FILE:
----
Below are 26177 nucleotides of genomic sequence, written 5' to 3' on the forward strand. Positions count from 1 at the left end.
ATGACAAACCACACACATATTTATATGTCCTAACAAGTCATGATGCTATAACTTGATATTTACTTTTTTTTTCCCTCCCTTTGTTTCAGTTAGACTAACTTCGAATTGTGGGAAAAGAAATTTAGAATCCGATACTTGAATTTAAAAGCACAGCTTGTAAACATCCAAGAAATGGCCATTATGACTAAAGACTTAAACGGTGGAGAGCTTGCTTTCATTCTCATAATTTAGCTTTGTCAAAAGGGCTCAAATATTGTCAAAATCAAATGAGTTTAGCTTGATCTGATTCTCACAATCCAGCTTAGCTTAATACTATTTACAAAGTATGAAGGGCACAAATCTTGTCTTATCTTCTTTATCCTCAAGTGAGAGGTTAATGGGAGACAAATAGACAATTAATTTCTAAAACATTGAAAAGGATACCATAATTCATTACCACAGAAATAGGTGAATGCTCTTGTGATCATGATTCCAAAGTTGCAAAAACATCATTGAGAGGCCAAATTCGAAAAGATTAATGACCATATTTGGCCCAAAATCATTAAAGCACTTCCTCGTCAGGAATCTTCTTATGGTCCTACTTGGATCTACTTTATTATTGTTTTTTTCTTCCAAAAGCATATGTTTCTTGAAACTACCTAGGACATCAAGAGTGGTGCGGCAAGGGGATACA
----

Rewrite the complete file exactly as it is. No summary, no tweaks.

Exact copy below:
Below are 26177 nucleotides of genomic sequence, written 5' to 3' on the forward strand. Positions count from 1 at the left end.
ATGACAAACCACACACATATTTATATGTCCTAACAAGTCATGATGCTATAACTTGATATTTACTTTTTTTTTCCCTCCCTTTGTTTCAGTTAGACTAACTTCGAATTGTGGGAAAAGAAATTTAGAATCCGATACTTGAATTTAAAAGCACAGCTTGTAAACATCCAAGAAATGGCCATTATGACTAAAGACTTAAACGGTGGAGAGCTTGCTTTCATTCTCATAATTTAGCTTTGTCAAAAGGGCTCAAATATTGTCAAAATCAAATGAGTTTAGCTTGATCTGATTCTCACAATCCAGCTTAGCTTAATACTATTTACAAAGTATGAAGGGCACAAATCTTGTCTTATCTTCTTTATCCTCAAGTGAGAGGTTAATGGGAGACAAATAGACAATTAATTTCTAAAACATTGAAAAGGATACCATAATTCATTACCACAGAAATAGGTGAATGCTCTTGTGATCATGATTCCAAAGTTGCAAAAACATCATTGAGAGGCCAAATTCGAAAAGATTAATGACCATATTTGGCCCAAAATCATTAAAGCACTTCCTCGTCAGGAATCTTCTTATGGTCCTACTTGGATCTACTTTATTATTGTTTTTTTCTTCCAAAAGCATATGTTTCTTGAAACTACCTAGGACATCAAGAGTGGTGCGGCAAGGGGATACA